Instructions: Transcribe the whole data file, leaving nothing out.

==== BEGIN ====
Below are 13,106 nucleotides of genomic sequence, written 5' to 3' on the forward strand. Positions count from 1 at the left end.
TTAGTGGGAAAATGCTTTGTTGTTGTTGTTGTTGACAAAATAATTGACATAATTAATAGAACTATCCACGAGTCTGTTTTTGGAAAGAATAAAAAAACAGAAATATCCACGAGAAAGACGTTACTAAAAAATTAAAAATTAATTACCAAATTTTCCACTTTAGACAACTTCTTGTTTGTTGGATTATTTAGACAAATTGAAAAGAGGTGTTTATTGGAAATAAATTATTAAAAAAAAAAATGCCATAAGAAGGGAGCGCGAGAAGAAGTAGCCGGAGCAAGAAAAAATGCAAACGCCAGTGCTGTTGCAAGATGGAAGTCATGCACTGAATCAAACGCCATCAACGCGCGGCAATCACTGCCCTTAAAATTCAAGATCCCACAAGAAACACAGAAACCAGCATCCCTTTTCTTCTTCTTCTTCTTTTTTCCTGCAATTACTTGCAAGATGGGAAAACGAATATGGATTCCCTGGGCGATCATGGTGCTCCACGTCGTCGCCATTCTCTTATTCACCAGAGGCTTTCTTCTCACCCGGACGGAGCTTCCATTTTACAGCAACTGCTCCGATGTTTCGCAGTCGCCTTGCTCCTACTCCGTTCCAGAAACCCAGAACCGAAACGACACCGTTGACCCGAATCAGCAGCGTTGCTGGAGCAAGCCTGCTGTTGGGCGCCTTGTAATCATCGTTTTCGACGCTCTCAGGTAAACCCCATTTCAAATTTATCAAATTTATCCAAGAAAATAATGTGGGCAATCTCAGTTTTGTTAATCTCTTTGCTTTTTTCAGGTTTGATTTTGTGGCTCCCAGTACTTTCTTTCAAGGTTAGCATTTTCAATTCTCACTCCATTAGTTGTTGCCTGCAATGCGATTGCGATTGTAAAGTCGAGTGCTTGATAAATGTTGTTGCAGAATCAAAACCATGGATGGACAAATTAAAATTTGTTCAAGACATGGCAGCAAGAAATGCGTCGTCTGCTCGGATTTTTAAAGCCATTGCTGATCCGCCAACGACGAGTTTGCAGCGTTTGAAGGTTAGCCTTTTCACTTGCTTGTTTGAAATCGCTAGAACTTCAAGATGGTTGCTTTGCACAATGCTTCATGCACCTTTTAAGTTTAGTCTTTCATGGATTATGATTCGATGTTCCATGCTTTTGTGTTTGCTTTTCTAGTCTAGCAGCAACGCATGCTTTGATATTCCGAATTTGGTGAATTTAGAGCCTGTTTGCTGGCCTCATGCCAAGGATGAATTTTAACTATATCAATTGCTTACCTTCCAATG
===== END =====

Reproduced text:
Below are 13,106 nucleotides of genomic sequence, written 5' to 3' on the forward strand. Positions count from 1 at the left end.
TTAGTGGGAAAATGCTTTGTTGTTGTTGTTGTTGACAAAATAATTGACATAATTAATAGAACTATCCACGAGTCTGTTTTTGGAAAGAATAAAAAAACAGAAATATCCACGAGAAAGACGTTACTAAAAAATTAAAAATTAATTACCAAATTTTCCACTTTAGACAACTTCTTGTTTGTTGGATTATTTAGACAAATTGAAAAGAGGTGTTTATTGGAAATAAATTATTAAAAAAAAAAATGCCATAAGAAGGGAGCGCGAGAAGAAGTAGCCGGAGCAAGAAAAAATGCAAACGCCAGTGCTGTTGCAAGATGGAAGTCATGCACTGAATCAAACGCCATCAACGCGCGGCAATCACTGCCCTTAAAATTCAAGATCCCACAAGAAACACAGAAACCAGCATCCCTTTTCTTCTTCTTCTTCTTTTTTCCTGCAATTACTTGCAAGATGGGAAAACGAATATGGATTCCCTGGGCGATCATGGTGCTCCACGTCGTCGCCATTCTCTTATTCACCAGAGGCTTTCTTCTCACCCGGACGGAGCTTCCATTTTACAGCAACTGCTCCGATGTTTCGCAGTCGCCTTGCTCCTACTCCGTTCCAGAAACCCAGAACCGAAACGACACCGTTGACCCGAATCAGCAGCGTTGCTGGAGCAAGCCTGCTGTTGGGCGCCTTGTAATCATCGTTTTCGACGCTCTCAGGTAAACCCCATTTCAAATTTATCAAATTTATCCAAGAAAATAATGTGGGCAATCTCAGTTTTGTTAATCTCTTTGCTTTTTTCAGGTTTGATTTTGTGGCTCCCAGTACTTTCTTTCAAGGTTAGCATTTTCAATTCTCACTCCATTAGTTGTTGCCTGCAATGCGATTGCGATTGTAAAGTCGAGTGCTTGATAAATGTTGTTGCAGAATCAAAACCATGGATGGACAAATTAAAATTTGTTCAAGACATGGCAGCAAGAAATGCGTCGTCTGCTCGGATTTTTAAAGCCATTGCTGATCCGCCAACGACGAGTTTGCAGCGTTTGAAGGTTAGCCTTTTCACTTGCTTGTTTGAAATCGCTAGAACTTCAAGATGGTTGCTTTGCACAATGCTTCATGCACCTTTTAAGTTTAGTCTTTCATGGATTATGATTCGATGTTCCATGCTTTTGTGTTTGCTTTTCTAGTCTAGCAGCAACGCATGCTTTGATATTCCGAATTTGGTGAATTTAGAGCCTGTTTGCTGGCCTCATGCCAAGGATGAATTTTAACTATATCAATTGCTTACCTTCCAATG